My Home Was Burgled: A Real-Life Story
These days, identity theft and personal security expert Robert Siciliano (CEO of Boston-based IDTheftSecurity.com) is much in demand by companies such as KPMG Peat Marwick, Best Western and British Petroleum. But eight years ago, he was just one of many who found their home — and peace of mind — violated by an intruder. Here is Robert’s story:
WHN: Tell us what happened.
Robert: I was in my late 20's when my house was robbed. One of my roommates had left a window open with just a screen on during the day while we were all at work. Someone broke in and went through everything we owned. Fortunately it was a hit-and-run that also provided the perpetrators easy access with minimal damage. They targeted certain drawers and areas, and took as much as they could carry.
WHN: What did you do?
Robert: When I entered the home, I grabbed a bat before securing it. But in retrospect, if it happened today, I would call the police immediately instead of entering the house.
WHN: What was the psychological and emotional impact on you and your roommates?
Robert: Immediately upon arriving home and seeing the screen cut and removed, I instantly got chills and felt sick. I had always felt we were being watched and that instant confirmed my beliefs. Later, my roommates and I fought amongst ourselves and blamed each other for what happened. While the thieves didn't get a whole lot of monetary items, they robbed us of our sense of personal security.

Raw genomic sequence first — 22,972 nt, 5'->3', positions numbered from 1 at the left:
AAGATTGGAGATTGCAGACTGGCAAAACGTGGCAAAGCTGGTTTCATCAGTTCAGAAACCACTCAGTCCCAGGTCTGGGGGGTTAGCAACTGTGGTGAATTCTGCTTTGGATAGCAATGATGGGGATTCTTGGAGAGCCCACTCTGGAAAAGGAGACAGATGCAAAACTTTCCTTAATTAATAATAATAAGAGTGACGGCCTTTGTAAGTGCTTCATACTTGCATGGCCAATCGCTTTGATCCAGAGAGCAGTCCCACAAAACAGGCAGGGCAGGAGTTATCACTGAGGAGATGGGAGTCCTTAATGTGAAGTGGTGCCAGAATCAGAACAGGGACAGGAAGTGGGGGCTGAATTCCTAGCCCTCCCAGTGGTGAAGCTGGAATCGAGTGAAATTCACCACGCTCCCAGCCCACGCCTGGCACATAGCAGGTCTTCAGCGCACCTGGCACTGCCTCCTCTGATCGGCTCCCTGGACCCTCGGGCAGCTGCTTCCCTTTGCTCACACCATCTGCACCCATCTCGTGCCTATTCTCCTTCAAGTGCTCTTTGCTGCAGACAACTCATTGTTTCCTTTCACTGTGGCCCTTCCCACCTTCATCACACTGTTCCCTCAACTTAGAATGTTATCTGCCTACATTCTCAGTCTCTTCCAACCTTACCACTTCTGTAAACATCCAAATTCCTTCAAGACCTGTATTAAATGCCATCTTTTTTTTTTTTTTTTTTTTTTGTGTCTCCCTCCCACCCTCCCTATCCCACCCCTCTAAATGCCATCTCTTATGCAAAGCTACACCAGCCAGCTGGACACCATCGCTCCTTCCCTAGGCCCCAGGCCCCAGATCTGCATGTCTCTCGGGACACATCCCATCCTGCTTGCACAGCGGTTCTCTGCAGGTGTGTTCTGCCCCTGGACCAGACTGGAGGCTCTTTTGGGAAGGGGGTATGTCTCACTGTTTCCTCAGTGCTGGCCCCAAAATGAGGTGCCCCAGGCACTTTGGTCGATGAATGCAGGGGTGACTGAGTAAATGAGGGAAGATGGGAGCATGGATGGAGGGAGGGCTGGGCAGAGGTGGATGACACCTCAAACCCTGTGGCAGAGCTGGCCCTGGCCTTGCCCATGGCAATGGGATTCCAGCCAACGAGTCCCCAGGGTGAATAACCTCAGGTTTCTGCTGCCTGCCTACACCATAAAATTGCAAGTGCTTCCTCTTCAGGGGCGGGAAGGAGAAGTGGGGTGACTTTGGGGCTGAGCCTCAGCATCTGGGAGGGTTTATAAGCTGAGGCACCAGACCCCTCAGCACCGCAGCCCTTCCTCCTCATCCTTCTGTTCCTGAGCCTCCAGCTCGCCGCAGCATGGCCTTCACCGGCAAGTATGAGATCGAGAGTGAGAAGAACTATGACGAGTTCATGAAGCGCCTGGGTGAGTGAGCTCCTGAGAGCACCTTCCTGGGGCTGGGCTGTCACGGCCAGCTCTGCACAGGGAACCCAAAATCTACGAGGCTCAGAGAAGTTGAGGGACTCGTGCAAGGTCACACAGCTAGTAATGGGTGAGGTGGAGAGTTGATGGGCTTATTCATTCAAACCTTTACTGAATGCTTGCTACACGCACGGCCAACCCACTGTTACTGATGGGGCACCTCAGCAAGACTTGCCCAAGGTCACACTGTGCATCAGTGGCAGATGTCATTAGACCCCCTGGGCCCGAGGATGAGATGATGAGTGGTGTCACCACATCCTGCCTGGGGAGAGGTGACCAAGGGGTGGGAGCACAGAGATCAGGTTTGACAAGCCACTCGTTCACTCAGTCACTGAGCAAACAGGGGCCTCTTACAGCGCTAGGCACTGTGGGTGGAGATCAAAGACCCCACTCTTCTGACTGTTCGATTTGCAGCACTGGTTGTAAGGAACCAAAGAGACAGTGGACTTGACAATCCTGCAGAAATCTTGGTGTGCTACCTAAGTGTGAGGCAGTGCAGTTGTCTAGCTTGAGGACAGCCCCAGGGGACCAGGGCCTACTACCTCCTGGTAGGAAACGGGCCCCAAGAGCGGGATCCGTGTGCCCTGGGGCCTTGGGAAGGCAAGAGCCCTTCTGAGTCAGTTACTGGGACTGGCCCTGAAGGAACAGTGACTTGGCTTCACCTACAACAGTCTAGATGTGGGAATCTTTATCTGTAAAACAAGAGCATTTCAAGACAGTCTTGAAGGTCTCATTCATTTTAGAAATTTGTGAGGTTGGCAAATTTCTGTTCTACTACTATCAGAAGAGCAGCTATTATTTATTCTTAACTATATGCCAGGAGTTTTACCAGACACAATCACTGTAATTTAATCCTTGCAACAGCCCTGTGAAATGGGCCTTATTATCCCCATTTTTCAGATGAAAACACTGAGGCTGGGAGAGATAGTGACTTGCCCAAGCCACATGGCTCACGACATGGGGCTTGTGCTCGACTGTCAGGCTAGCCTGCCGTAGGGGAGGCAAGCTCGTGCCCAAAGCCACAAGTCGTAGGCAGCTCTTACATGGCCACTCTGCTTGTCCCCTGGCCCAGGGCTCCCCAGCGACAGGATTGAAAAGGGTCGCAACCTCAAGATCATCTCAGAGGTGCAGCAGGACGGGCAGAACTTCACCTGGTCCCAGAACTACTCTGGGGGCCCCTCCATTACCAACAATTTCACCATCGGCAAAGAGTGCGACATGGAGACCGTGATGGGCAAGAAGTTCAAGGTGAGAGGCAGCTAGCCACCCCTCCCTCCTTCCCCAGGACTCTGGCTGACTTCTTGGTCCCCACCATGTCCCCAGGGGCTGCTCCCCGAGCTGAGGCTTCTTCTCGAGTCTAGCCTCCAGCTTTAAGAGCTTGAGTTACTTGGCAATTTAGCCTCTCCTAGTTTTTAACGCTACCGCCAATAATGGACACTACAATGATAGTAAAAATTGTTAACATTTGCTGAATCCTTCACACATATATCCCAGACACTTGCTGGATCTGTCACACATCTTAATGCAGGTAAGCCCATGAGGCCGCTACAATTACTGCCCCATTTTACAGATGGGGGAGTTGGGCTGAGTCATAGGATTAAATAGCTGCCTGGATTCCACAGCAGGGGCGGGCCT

WHN: What did you do afterward — and what do you do now — to feel more safe and secure?
Robert: We installed a home alarm after the event. And I personally have had a home alarm in every place I've lived since then. My wife and I use it religiously—when we are out of the house as well as at night. We are also very careful to lock the doors even when we are home. People think that locking your doors and having an alarm is paranoia, but it’s not. It’s being smart —taking control and practicing proactive security instead of being a victim.
WHN: What else did you do? Robert: I've read numerous books, watched videos and have taken the best self defense classes. Self defense classes that teach life-saving skills give a person an enormous amount of life perspective. And I have German shepherd dogs to protect my family while I'm home and away.
WHN: What was the most important thing you learned as a result of this experience?
Robert: Crime can happen to anyone any time. It’s not a matter of “if — it’s “when.” And it will happen to those who appear to be the path of least resistance for criminals.